Don't put your child into a carseat wearing a pramsuit, thick coat or lots of layers. The thick clothing will be squashed flat against the straps in the event of an accident, making the straps too loose to contain your child.

jazzchickens Tue 29-May-12 18:53:48

Great thread - I didn't know that about the chargers so will be switching them off from now on.

I'm a bit unsure about all other appliances though. Surely things that have digital clocks on them (like the cooker / dvd player etc.) are meant to be left switched on confused

Please could somebody enlighten me before I go round switching everything off.

HaveALittleFaithBaby Tue 29-May-12 18:56:40

As I say, the fireman told me the best thing to do was unplug all appliances when not in use. The fire officer said he often attended fires where microwaves had caught fire. I have battery clocks in rooms where I need a clock!

NickettyNacketty Sat 02-Jun-12 08:34:11

What about TV when if it's unplugged loses all it's settings? Not of major importance obviously when you are preventing fire but a pain to reset. It annoys me that manufacturers make things which need the clock set before they will work.
On a flippant note, are smoke alarms which are fitted to the mains and therefore on all the time a fire hazard?

HaveALittleFaithBaby Sat 02-Jun-12 09:02:09

We're about to move home, one thing I think we might leave plugged in is the Virgin Media box - it won't record if its unplugged! It's up to you obviously but the less you have plugged in, the less risk there is of fire.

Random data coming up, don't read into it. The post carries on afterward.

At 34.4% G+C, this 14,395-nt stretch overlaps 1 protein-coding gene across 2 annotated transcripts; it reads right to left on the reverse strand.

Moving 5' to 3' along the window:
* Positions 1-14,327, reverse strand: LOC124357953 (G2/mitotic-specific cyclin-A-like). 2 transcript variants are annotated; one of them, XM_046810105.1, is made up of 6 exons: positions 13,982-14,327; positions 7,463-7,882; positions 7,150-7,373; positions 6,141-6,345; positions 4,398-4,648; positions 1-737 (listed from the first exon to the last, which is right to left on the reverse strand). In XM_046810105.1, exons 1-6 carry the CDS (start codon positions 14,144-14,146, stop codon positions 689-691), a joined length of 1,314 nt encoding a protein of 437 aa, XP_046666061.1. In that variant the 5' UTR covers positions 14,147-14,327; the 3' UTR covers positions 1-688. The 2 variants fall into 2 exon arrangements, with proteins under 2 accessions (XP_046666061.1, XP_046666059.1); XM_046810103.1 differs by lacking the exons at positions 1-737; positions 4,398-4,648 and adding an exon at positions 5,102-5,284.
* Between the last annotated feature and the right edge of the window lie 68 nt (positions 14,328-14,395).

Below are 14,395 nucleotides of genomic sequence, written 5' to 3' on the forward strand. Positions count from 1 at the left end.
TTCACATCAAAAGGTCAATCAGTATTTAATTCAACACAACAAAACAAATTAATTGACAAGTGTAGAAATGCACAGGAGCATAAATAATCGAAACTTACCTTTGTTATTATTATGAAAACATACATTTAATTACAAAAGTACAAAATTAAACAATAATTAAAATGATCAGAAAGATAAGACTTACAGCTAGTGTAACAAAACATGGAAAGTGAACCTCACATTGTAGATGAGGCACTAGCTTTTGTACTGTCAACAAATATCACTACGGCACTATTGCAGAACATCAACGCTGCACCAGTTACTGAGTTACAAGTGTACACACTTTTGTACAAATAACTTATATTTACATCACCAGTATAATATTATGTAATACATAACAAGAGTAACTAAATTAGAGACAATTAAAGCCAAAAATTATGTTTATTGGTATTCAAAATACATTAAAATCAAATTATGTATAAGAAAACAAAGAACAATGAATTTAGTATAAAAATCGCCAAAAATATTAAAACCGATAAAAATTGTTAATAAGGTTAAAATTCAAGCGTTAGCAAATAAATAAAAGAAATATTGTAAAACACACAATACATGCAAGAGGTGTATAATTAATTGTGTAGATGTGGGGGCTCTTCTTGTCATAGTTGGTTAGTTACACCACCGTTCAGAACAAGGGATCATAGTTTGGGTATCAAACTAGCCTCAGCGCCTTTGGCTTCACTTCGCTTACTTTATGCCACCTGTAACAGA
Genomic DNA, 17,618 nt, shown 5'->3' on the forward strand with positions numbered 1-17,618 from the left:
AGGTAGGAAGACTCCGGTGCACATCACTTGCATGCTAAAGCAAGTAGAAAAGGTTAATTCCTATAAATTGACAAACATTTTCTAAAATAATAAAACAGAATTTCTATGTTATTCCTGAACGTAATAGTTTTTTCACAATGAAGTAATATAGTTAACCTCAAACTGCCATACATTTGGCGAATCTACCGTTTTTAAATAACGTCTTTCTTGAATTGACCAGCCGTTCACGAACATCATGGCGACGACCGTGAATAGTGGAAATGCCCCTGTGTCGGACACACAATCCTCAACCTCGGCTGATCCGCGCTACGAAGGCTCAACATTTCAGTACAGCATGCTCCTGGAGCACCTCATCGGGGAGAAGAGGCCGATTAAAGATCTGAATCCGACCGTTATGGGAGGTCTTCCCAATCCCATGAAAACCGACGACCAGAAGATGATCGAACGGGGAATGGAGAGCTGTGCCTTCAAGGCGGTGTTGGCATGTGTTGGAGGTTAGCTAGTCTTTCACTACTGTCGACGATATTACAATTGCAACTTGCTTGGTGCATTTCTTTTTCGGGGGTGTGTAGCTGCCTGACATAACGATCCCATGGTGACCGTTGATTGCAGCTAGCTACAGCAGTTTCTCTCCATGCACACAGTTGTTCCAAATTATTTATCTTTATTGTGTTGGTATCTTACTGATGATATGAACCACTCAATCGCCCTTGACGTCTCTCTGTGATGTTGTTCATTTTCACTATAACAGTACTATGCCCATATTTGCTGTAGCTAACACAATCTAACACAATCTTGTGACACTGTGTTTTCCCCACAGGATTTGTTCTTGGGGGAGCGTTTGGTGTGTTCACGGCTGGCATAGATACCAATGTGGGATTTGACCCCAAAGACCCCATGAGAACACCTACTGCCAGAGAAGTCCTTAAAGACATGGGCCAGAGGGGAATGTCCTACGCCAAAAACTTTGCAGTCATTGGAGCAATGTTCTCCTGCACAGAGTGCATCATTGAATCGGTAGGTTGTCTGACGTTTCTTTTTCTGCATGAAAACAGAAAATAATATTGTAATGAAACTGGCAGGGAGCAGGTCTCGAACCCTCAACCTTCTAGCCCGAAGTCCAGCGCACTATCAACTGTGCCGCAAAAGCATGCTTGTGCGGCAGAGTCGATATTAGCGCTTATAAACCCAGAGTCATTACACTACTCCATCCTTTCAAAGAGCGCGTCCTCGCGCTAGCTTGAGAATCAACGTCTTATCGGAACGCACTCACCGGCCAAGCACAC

The smoke detectors I hadn't really thought about. We had hard wired smoke detectors that woke us up and saved us! I don't think they use much electricity!

Kaloobear Sat 02-Jun-12 09:42:26

This thread is terrifying shock

Can someone clarify about the secondary drowning thing? You can drown even if you got out of the water ages ago? I've been taking 9MO DD to swimming lessons for about a month now and we have to dunk the babies each lesson-only for a second or so but nonetheless, they do go underwater. If she swallows water could she drown afterwards?! I can't tell you how scared this has made me.

Thumbwitch Sat 02-Jun-12 09:51:59

Kaloobear - most babies have a natural breath-holding reflex, and any water they swallow is most likely to go into their stomach, not their lungs. It's water going into their lungs that is the problem - harder to tell with a baby if it's happened but coughing and difficulty breathing would be symptoms.
If you're only dunking your baby rapidly, she'll be almost certainly fine. Google the symptoms for secondary drowning so that you are familiar with them and talk to your swimming instructor next time you go for more reassurance.

PooPooInMyToes Sat 02-Jun-12 10:03:13

Avacardo. How did they get the balloon out?

Kaloobear Sat 02-Jun-12 18:15:42

Thumbwitch thank you-l'll definitely do some more reading. Argh.

maggieryan Sun 15-Oct-17 14:33:51

Typical just spent twenty five quid on plug in fresheners and delighted with the lovely smell of washed linen everywhere and now I hear they're dangerous...wonder is it ok to keep them until they run out AND never buy them again smile